The outbreak of Zika virus (ZIKV) in 2015 to 2016 attracted global attention due to the dire teratogenic effects caused by this mosquito-borne RNA virus, including microcephaly and fetal mortality in infants born to infected mothers . As such, intense research efforts to develop effective therapies and prophylactic measures have pressed on, although to little avail . The development of safe vaccines against ZIKA promises to have a major impact on global health and reduce potential epidemics in the future.
Viral vector-based vaccine platforms use an antigen-encoding region from a pathogen of interest inserted into the genome of a different virus that has been altered to be replication deficient and nonpathogenic. Replication-deficient vaccine models have been studied for decades, with replication-defective herpes simplex virus 1 (HSV-1) strains showing robust stimulation of anti-HSV-1 immune responses in mice in 1992 .
However, studies utilizing KUNV, West Nile virus (WNV), yellow fever virus (YFV), dengue virus (DENV), and tick-borne encephalitis (TBE) virus as expression vectors show increased ability to deliver and express genes of interest after infection.
To date, no vaccines or other treatments have been approved for Zika virus. Nor have investigations into other ways of fighting the virus led to clearly effective countermeasures.
New research of a possible Zika Vaccine
Researchers from the University of California, Los Angeles (UCLA) have developed a Zika vaccine technology that is highly effective and safe in preclinical mouse models. In a pregnant mouse model, the vaccine prevented both the pregnant mothers and the developing fetuses from developing systemic infection.
Vaccinated mice showed elevated levels of cell-mediated immune response, in the form of increased effector T cell populations, as compared to mice that had not been vaccinated. The researchers also tested the vaccine in a variety of other mouse models, in which it proved safe and protective.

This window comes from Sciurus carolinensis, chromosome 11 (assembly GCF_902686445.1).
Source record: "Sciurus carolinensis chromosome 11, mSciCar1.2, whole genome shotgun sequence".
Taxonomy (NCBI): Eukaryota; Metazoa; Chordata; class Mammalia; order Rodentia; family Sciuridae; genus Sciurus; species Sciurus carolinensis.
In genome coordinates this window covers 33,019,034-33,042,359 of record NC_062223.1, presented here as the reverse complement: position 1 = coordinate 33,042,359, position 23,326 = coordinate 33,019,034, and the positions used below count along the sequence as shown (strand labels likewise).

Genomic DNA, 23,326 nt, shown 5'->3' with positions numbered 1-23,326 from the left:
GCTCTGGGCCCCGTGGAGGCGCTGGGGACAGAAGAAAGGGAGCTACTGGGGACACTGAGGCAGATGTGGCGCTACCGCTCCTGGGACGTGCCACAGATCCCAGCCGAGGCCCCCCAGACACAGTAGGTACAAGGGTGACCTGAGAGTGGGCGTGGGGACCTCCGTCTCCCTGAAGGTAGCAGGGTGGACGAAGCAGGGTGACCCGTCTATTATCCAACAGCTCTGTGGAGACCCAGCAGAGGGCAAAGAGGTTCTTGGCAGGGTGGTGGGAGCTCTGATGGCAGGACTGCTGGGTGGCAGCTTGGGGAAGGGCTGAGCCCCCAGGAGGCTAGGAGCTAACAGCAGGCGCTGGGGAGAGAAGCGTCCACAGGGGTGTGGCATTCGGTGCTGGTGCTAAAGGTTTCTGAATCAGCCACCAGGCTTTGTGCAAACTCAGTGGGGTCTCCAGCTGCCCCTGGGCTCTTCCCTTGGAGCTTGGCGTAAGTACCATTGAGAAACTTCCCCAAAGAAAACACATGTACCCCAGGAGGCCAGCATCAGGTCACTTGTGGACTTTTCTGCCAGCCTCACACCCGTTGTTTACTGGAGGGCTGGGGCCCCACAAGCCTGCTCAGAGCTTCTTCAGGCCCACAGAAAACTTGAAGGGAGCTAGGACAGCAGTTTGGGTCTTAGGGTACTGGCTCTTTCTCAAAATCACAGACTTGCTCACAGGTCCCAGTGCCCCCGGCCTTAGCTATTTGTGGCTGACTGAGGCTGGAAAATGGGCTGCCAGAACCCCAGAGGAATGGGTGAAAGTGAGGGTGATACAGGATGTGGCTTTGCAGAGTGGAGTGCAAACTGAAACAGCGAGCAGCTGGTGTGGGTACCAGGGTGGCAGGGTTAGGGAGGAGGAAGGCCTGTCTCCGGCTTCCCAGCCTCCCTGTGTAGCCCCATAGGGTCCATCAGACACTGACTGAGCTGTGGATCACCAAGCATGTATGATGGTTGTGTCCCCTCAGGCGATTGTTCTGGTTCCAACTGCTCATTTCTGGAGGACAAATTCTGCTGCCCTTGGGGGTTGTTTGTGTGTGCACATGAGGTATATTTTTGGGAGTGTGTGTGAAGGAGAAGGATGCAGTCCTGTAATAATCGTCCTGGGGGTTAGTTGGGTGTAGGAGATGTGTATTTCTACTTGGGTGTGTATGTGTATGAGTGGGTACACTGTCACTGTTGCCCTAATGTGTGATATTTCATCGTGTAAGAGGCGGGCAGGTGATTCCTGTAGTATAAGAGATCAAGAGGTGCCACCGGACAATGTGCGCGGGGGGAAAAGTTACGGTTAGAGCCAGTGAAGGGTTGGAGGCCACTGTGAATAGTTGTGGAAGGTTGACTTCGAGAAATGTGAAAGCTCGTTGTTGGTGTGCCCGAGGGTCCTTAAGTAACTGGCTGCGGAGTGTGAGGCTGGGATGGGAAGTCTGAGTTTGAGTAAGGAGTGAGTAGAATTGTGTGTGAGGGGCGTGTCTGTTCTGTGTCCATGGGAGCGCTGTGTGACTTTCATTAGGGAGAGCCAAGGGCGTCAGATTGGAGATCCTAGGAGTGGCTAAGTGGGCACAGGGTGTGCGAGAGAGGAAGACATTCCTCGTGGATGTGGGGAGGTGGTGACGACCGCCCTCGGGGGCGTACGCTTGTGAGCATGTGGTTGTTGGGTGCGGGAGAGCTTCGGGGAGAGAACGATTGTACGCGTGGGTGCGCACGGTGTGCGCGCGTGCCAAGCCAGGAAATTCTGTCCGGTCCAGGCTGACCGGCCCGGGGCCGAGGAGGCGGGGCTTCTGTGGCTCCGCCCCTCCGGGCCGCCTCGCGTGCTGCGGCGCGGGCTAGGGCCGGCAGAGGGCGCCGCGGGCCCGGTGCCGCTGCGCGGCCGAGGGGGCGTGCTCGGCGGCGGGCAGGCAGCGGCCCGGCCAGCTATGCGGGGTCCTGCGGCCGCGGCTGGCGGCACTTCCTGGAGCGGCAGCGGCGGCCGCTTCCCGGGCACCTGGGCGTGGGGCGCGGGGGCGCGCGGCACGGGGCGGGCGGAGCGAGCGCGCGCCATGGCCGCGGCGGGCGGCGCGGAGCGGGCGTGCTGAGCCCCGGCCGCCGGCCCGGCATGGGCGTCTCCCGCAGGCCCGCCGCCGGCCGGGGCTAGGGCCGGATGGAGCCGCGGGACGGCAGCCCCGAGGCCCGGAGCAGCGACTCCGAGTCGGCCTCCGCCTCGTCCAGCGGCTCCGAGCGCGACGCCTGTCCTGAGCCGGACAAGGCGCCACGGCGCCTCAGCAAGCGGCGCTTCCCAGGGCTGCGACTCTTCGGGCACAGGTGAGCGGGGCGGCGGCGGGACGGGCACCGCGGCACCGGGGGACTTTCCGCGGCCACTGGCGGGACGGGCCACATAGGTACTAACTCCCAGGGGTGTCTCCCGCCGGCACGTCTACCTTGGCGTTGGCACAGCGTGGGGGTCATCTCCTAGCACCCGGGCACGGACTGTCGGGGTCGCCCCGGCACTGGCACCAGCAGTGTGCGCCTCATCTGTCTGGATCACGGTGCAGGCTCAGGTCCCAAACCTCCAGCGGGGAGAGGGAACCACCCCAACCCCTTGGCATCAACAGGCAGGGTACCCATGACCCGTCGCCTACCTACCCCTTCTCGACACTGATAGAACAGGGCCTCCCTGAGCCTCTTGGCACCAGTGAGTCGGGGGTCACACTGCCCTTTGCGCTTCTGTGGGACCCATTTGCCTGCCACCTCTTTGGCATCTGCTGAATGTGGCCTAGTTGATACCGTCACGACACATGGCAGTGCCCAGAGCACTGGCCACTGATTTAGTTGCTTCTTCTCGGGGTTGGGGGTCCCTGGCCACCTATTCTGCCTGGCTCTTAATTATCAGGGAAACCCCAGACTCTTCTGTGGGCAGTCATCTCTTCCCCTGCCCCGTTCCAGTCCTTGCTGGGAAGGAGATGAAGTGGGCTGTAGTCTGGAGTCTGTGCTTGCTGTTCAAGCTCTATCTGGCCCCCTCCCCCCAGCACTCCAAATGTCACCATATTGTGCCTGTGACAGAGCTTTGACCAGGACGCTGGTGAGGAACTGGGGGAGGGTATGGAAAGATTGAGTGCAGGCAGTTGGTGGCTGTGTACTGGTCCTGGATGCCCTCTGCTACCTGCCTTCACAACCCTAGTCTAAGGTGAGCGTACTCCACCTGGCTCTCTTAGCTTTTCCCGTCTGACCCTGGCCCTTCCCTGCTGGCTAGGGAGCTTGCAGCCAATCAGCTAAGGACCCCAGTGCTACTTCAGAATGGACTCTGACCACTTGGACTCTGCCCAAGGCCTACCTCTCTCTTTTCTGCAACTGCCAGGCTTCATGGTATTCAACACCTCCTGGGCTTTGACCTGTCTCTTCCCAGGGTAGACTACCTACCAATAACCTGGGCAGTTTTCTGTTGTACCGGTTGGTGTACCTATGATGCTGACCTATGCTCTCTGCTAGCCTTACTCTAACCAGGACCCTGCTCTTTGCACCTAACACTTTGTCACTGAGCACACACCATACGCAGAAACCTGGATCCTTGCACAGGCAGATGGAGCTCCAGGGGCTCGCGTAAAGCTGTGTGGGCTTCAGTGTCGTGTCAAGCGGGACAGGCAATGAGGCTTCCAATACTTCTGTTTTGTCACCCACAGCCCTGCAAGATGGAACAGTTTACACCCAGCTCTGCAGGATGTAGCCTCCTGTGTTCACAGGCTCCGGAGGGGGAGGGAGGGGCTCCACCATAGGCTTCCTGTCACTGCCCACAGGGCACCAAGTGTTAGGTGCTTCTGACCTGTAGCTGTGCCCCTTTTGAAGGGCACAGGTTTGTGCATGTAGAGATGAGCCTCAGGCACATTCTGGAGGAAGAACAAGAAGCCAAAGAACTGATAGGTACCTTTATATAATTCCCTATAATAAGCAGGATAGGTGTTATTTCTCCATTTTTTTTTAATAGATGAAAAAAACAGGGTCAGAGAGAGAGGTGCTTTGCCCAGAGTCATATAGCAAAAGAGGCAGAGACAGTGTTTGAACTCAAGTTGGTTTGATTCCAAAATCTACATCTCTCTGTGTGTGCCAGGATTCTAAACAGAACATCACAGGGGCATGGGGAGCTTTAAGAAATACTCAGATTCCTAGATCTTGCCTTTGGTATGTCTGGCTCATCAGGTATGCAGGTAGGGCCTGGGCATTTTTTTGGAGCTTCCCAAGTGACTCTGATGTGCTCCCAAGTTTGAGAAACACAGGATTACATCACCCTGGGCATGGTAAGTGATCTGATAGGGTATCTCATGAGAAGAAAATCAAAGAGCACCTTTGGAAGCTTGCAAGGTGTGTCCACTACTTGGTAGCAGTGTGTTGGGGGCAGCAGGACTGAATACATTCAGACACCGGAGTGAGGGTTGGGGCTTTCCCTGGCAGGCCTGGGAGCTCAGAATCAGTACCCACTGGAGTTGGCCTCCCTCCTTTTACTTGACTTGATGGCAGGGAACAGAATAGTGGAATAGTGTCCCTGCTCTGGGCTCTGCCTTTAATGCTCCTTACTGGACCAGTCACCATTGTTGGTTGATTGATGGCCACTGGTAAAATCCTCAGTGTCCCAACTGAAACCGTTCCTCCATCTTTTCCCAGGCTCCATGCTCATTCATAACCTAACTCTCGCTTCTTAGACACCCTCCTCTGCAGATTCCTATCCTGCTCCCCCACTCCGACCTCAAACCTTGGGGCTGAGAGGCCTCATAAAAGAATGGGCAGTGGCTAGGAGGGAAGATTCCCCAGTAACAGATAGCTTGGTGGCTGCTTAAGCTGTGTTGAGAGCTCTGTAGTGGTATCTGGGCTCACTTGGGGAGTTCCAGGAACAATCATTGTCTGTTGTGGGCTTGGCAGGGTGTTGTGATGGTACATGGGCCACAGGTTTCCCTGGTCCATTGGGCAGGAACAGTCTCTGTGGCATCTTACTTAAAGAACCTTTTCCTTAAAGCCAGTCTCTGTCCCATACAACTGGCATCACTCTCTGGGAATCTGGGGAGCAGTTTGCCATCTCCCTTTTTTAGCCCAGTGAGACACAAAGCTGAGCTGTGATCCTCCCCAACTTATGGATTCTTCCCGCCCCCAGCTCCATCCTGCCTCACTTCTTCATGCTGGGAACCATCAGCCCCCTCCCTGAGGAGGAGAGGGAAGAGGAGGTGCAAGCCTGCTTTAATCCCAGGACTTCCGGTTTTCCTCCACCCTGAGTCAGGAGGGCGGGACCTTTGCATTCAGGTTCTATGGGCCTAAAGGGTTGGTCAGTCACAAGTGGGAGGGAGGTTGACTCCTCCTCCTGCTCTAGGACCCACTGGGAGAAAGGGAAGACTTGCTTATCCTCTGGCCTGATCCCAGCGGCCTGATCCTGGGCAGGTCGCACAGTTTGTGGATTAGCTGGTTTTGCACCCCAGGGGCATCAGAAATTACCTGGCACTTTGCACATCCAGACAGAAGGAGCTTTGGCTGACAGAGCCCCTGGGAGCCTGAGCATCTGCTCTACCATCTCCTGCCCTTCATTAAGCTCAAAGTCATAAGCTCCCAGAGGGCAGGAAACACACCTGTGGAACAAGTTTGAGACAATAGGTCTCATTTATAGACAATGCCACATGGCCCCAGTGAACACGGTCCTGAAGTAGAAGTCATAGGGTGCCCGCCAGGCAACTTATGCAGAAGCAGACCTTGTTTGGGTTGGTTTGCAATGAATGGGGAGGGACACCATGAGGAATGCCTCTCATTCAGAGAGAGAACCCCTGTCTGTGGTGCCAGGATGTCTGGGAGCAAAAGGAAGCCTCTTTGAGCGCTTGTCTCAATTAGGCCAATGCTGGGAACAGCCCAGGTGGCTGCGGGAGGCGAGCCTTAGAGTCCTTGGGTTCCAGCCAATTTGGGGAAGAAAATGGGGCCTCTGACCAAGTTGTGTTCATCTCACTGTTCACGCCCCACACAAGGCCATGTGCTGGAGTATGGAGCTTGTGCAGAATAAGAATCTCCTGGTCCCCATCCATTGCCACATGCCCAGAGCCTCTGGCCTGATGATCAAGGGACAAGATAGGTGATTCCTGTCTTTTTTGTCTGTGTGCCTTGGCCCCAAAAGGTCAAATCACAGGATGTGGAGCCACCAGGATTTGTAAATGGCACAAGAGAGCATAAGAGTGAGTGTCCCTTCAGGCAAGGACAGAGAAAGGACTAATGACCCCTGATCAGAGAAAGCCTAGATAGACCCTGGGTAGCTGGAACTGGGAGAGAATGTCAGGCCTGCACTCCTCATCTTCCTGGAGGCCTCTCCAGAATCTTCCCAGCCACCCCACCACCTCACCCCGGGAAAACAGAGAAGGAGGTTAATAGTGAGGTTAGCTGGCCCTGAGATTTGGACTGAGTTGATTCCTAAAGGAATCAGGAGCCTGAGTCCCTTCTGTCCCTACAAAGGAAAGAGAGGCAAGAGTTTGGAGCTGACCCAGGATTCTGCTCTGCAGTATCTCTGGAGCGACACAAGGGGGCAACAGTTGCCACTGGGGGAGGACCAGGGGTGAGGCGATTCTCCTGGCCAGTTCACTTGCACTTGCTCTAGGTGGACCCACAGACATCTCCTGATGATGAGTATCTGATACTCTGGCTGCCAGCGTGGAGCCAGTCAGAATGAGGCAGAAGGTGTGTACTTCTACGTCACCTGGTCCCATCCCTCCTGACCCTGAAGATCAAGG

The average length of time between periods of extensive Zika viral spread is approximately 7 years. It is only a matter of time before we start seeing the virus spread again. To make matters worse, climate change is expanding the permissible habitats of mosquitoes like Aedes aegypti, which transmits Zika virus to humans, increasing the at-risk population.
The ongoing COVID-19 pandemic has shown us the power of a strong pandemic preparedness plan and clear communication about prevention methods. This research is a crucial first step in developing an effective vaccination program that could curb the spread of Zika virus and prevent large-scale spread from occurring.
Gustavo Garcia, Nikhil Chakravarty, Angel Elma Abu, Arjit Vijey Jeyachandran, Kari-Ann Takano, Rebecca Brown, Kouki Morizono, Vaithilingaraja Arumugaswami (September 28, 2022). Replication-Deficient Zika Vector-Based Vaccine Provides Maternal and Fetal Protection in Mouse Model. Microbiology Spectrum, Retrieved from: https://journals.asm.org/doi/10.1128/spectrum.01137-22
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